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Dutch East India Company factory in Hugli-Chuchura, Mughal Bengal. Hendrik van Schuylenburgh, 1665. Source: Public domain

Spice, Spice, Baby: The Dutch East-India Company

Today’s world is run by massive corporations which are ever-present in the lives of everyone on the planet. Everything from computers, software, soft drinks, fast food, coffee and cell phones are branded, product managed, and mass-marketed to within an inch of their lives. Sometimes it seems like humans are just slaves to massive corporations.

It is surprising, therefore, to discover that the size and reach of today’s corporations are but nothing when compared to the biggest corporation of all time. It’s a corporation that is not listed on the New York Stock Exchange, although it was the first company in the world to be publicly traded. It has an unfamiliar and seemingly unpronounceable name (except to native Dutch speakers): the Vereenigde Oost-Indische Compagnie, more commonly referred to as the Dutch East-India Company, or VoC for short.

The word ‘company’ in Dutch East-India Company doesn’t really do it justice. It was absolutely humongous. Let’s put things in perspective; at the height of its powers, the VoC’s net worth exceeded the combined value of Apple, Microsoft, Amazon, and Facebook. Adjusted for inflation, its value would eclipse the current GDP of Germany and Japan put together. The VoC also employed over 70,000 people.

Of course, there was a downside.

Google’s unofficial motto ‘Don’t be evil,’ would’ve been handy for the VoC four centuries ago, because they were, undoubtedly, evil. Although the VoC were initially formed to trade spices with Asia, a business activity that seems inherently non-evil, they also diversified into commodities such as textiles, tea, coffee, and ceramics. To up the stakes in the evil department, they also engaged in slave trading. Not only that, but they were also at the cutting edge of colonial oppression, using threats of violence and political pressure to manipulate the Asian countries with which they traded. The VoC had permission from the Dutch Estates General to raise its own military, make treaties with foreign governments, coin its own money, and even declare war.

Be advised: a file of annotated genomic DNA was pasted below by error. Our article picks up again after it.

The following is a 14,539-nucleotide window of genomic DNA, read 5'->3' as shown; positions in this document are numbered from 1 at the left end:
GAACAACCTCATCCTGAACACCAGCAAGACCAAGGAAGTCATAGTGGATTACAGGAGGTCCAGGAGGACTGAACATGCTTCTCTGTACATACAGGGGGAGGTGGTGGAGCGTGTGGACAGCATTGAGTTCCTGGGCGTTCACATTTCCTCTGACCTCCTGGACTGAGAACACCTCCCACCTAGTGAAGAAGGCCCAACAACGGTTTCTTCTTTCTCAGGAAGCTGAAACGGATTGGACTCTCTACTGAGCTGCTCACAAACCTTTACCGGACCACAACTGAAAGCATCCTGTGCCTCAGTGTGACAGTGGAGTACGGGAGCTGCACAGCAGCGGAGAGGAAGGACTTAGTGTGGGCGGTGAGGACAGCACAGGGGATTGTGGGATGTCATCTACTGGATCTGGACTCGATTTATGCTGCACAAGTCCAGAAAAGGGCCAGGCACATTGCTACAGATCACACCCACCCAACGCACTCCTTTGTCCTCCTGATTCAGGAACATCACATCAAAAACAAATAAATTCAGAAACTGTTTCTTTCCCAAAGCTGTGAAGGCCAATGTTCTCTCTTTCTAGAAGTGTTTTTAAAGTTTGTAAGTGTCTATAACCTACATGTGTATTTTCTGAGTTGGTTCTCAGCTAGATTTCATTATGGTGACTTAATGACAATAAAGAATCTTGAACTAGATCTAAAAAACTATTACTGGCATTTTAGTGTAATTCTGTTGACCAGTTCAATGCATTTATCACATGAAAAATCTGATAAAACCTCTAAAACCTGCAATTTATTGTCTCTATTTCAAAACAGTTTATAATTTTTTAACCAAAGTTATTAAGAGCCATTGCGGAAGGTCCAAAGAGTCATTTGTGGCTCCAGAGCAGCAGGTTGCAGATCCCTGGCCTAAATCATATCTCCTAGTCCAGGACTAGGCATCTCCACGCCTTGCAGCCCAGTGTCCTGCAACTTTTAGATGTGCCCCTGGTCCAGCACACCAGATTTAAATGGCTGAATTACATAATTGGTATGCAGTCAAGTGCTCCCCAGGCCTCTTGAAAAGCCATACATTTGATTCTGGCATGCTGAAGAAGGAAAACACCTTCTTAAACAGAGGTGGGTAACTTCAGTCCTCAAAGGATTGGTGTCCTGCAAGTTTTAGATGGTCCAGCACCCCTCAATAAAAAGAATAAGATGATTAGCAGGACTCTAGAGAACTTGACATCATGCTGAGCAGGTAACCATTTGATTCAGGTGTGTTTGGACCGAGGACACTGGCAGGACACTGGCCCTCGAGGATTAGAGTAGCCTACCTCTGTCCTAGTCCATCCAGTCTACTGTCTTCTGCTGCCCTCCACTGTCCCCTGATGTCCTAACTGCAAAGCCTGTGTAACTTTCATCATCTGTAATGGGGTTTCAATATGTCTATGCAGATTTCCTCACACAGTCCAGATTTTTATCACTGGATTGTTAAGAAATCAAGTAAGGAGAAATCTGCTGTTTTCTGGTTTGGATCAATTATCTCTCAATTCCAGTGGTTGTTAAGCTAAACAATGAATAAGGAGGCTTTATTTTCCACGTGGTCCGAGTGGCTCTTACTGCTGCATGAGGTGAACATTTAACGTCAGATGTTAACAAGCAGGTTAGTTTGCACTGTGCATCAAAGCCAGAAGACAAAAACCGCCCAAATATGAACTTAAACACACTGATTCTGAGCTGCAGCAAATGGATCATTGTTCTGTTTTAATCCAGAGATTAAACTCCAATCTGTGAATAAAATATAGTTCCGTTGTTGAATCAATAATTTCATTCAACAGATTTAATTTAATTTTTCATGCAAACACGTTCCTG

VOC soldier uniforms, c. 1783. Image from the Atlas of Mutual Heritage and the Nationaal Archief, the Dutch National Archives. (Public domain)

VOC soldier uniforms, c. 1783. Image from the Atlas of Mutual Heritage and the Nationaal Archief, the Dutch National Archives. (Public domain)

Would McDonalds invade New Zealand because their government banned the sale of Big Macs? Of course not. The VoC had no such scruples. They actively waged war against sovereign nations, such as Portugal and Spain. The VoC also treated their staff rather worse than most multinationals treat their staff today. It’s almost like the VoC’s unofficial motto was ‘Don’t be ethical.’

Private companies weren’t a new idea, but the high cost and risks associated with outfitting a large-scale trading operation meant that a new way of funding had to be devised. This was how the VoC became the first publicly traded company. However, it wasn’t the first company to issue stock. That honor goes to the Muscovy Company, which was chartered in 1555, and had a monopoly of trade between Russia and England. The other company that would rise to rival the VoC was the British East India Company (of whom more shortly) was established in 1600, which vied for supremacy in the spice trade.

The trade in spices was far from a new concept. The East had sold spices to Europe since ancient times, and Europeans had become extremely fond of these condiments. Spices had been imported through traders traveling the Silk Road for centuries. However, the advent of efficient sea trading routes meant that there was now a faster way for Europeans to get their fix and cut out the middleman.

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